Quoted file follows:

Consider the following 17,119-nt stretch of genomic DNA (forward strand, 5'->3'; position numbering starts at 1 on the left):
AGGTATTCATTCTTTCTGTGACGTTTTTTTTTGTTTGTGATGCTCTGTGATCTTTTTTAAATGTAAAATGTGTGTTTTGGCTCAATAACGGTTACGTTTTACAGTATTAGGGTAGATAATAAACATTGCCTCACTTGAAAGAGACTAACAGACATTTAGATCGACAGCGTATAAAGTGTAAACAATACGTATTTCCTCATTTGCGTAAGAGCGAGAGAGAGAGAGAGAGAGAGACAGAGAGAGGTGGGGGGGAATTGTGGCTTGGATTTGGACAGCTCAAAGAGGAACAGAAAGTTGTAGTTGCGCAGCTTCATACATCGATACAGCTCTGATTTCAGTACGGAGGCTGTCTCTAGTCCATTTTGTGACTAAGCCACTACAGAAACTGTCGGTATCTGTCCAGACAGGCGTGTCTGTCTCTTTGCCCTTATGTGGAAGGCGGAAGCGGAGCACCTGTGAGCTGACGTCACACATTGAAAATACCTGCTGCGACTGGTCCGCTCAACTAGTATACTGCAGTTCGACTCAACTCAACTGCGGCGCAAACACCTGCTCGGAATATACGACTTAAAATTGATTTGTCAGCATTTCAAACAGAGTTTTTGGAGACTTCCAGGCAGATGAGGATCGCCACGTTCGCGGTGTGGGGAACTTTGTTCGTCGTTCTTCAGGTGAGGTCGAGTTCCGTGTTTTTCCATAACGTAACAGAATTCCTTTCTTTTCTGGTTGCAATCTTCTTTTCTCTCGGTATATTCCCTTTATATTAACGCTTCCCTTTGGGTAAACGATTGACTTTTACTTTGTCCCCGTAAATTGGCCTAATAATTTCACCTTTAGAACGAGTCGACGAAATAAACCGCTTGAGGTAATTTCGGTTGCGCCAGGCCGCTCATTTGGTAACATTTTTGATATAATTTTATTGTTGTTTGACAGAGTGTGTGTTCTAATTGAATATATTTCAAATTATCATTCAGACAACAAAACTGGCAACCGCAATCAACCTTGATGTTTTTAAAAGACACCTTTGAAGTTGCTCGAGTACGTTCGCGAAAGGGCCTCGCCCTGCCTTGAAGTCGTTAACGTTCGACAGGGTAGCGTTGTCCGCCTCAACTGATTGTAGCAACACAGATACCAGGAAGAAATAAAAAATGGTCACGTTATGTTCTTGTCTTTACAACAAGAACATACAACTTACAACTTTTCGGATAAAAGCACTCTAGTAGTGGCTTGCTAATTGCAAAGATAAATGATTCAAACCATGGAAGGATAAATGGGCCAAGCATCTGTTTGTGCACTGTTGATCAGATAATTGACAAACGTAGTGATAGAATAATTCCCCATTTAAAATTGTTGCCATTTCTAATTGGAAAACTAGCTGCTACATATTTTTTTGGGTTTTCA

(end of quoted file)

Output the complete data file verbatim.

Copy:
Consider the following 17,119-nt stretch of genomic DNA (forward strand, 5'->3'; position numbering starts at 1 on the left):
AGGTATTCATTCTTTCTGTGACGTTTTTTTTTGTTTGTGATGCTCTGTGATCTTTTTTAAATGTAAAATGTGTGTTTTGGCTCAATAACGGTTACGTTTTACAGTATTAGGGTAGATAATAAACATTGCCTCACTTGAAAGAGACTAACAGACATTTAGATCGACAGCGTATAAAGTGTAAACAATACGTATTTCCTCATTTGCGTAAGAGCGAGAGAGAGAGAGAGAGAGAGACAGAGAGAGGTGGGGGGGAATTGTGGCTTGGATTTGGACAGCTCAAAGAGGAACAGAAAGTTGTAGTTGCGCAGCTTCATACATCGATACAGCTCTGATTTCAGTACGGAGGCTGTCTCTAGTCCATTTTGTGACTAAGCCACTACAGAAACTGTCGGTATCTGTCCAGACAGGCGTGTCTGTCTCTTTGCCCTTATGTGGAAGGCGGAAGCGGAGCACCTGTGAGCTGACGTCACACATTGAAAATACCTGCTGCGACTGGTCCGCTCAACTAGTATACTGCAGTTCGACTCAACTCAACTGCGGCGCAAACACCTGCTCGGAATATACGACTTAAAATTGATTTGTCAGCATTTCAAACAGAGTTTTTGGAGACTTCCAGGCAGATGAGGATCGCCACGTTCGCGGTGTGGGGAACTTTGTTCGTCGTTCTTCAGGTGAGGTCGAGTTCCGTGTTTTTCCATAACGTAACAGAATTCCTTTCTTTTCTGGTTGCAATCTTCTTTTCTCTCGGTATATTCCCTTTATATTAACGCTTCCCTTTGGGTAAACGATTGACTTTTACTTTGTCCCCGTAAATTGGCCTAATAATTTCACCTTTAGAACGAGTCGACGAAATAAACCGCTTGAGGTAATTTCGGTTGCGCCAGGCCGCTCATTTGGTAACATTTTTGATATAATTTTATTGTTGTTTGACAGAGTGTGTGTTCTAATTGAATATATTTCAAATTATCATTCAGACAACAAAACTGGCAACCGCAATCAACCTTGATGTTTTTAAAAGACACCTTTGAAGTTGCTCGAGTACGTTCGCGAAAGGGCCTCGCCCTGCCTTGAAGTCGTTAACGTTCGACAGGGTAGCGTTGTCCGCCTCAACTGATTGTAGCAACACAGATACCAGGAAGAAATAAAAAATGGTCACGTTATGTTCTTGTCTTTACAACAAGAACATACAACTTACAACTTTTCGGATAAAAGCACTCTAGTAGTGGCTTGCTAATTGCAAAGATAAATGATTCAAACCATGGAAGGATAAATGGGCCAAGCATCTGTTTGTGCACTGTTGATCAGATAATTGACAAACGTAGTGATAGAATAATTCCCCATTTAAAATTGTTGCCATTTCTAATTGGAAAACTAGCTGCTACATATTTTTTTGGGTTTTCA